Bombay H.C : The difference in amount between commercial price and published price is special commission in the nature of commission or brokerage

High Court Of Bombay

CIT Vs. Qatar Airways

Section : 194H

F.I. Rebello And R.S. Mohite, JJ.

IT Appeal No. 99 Of 2009

March  26, 2009 

JUDGMENT

1.The question of law as raised in this appeal is as under:

“Whether on the facts and in the circumstances of the case and in law, the difference in amount between commercial price and published price is special commission in the nature of commission or brokerage within the meaning of Explanation (i) to section 194H of the Income-tax Act 1961 ?”

2. It is not in dispute that the airlines have a discretion to reduce the published price to their tickets. In the present case, the airlines had an agreement with their agents to sell their tickets at a minimum fixed commercial price which was lower than the published price but was of a variable nature and could be increased by the agent, at his discretion, to the extent up to the published price. It is not in dispute that under rules of IATA, the commission payable to the agent was 9 per cent. of the published price. It is an admitted position that the TDS has been deducted while payment of this commission of 9 per cent. It is the contention of the Revenue that the difference between the published price and the minimum fixed commercial price amounts to an additional special commission and therefore, TDS is deductible on this amount under section 194H of the Income-tax Act.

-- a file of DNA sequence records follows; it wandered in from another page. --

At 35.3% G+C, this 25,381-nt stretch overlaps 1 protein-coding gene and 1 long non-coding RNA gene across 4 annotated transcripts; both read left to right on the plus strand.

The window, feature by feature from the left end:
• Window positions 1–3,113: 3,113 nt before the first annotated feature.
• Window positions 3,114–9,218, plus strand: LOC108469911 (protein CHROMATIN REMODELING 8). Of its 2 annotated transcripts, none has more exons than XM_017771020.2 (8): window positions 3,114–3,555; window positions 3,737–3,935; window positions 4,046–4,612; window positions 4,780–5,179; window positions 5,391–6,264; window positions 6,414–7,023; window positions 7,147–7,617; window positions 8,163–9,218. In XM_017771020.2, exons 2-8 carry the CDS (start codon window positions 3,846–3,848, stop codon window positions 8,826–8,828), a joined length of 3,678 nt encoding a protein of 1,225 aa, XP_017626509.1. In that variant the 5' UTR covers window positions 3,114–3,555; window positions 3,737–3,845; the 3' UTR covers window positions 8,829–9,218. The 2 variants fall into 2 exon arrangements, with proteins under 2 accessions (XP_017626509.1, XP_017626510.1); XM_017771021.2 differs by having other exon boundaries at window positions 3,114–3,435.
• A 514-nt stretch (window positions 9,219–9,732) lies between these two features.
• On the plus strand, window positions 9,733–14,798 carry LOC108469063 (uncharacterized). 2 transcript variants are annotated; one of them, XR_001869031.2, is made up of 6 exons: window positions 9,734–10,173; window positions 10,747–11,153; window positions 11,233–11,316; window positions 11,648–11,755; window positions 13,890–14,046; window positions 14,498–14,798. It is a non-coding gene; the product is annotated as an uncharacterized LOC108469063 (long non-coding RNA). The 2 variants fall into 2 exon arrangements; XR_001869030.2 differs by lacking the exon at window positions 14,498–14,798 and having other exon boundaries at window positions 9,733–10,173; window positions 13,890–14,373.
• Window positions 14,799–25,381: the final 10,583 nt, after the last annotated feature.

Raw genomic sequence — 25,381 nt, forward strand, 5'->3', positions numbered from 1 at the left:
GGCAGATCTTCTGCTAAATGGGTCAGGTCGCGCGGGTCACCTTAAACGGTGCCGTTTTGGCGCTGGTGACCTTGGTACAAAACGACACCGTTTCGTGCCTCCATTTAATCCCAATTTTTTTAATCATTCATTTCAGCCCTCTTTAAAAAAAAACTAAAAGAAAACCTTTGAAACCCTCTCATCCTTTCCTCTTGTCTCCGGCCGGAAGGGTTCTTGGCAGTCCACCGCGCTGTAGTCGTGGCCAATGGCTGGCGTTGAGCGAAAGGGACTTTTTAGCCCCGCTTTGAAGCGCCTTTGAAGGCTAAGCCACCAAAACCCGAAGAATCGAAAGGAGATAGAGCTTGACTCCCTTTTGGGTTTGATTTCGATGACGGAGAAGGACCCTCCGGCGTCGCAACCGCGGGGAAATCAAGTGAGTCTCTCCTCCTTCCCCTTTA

3. On a perusal of the order of the Income-tax Appellate Tribunal, we find that it proceeded on the basis of its earlier decision in the case of Korean Air v. Dy. CIT in which, in similar circumstances, it was held that TDS was not deductible. He finds that though an appeal was preferred against the aforesaid decision the same has been rejected by this court for non-removal of the office objections under rule 986. Be that as it may, for section 194H to be attracted, the income being paid out by the assessee must be in the nature of commission or brokerage. Counsel for the Revenue contended that it was not the case of the Revenue that this difference between the principal price of the tickets and the minimum fixed commercial price amounted to payment of brokerage. We find however, that in order to deduct tax at source the income being paid out must necessarily be ascertainable in the hands of the assessee. In the facts of the present case, it is seen that the airlines would have no information about the exact rate at which the tickets were ultimately sold by their agents since the agents had been given discretion to sell the tickets at any rate between the fixed minimum commercial price and the published price and it would be impracticable and unreasonable to expect the assessee to get a feed back from their numerous agents in respect of each ticket sold. Further, if the airlines have discretion to sell the tickets at the price lower than the published price then the permission granted to the agent to sell it at a lower price, according to us, can neither amount to commission nor brokerage at the hands of the agent. We hasten to add any amount which the agent may earn over and above the fixed minimum commercial price would naturally be income in the hands of the agent and will be taxable as such in his hands. In this view of the matter, according to us, there is no error in the impugned order and the question of law as framed does not arise. The appeal is therefore, dismissed in limini.

[Citation : 332 ITR 253]

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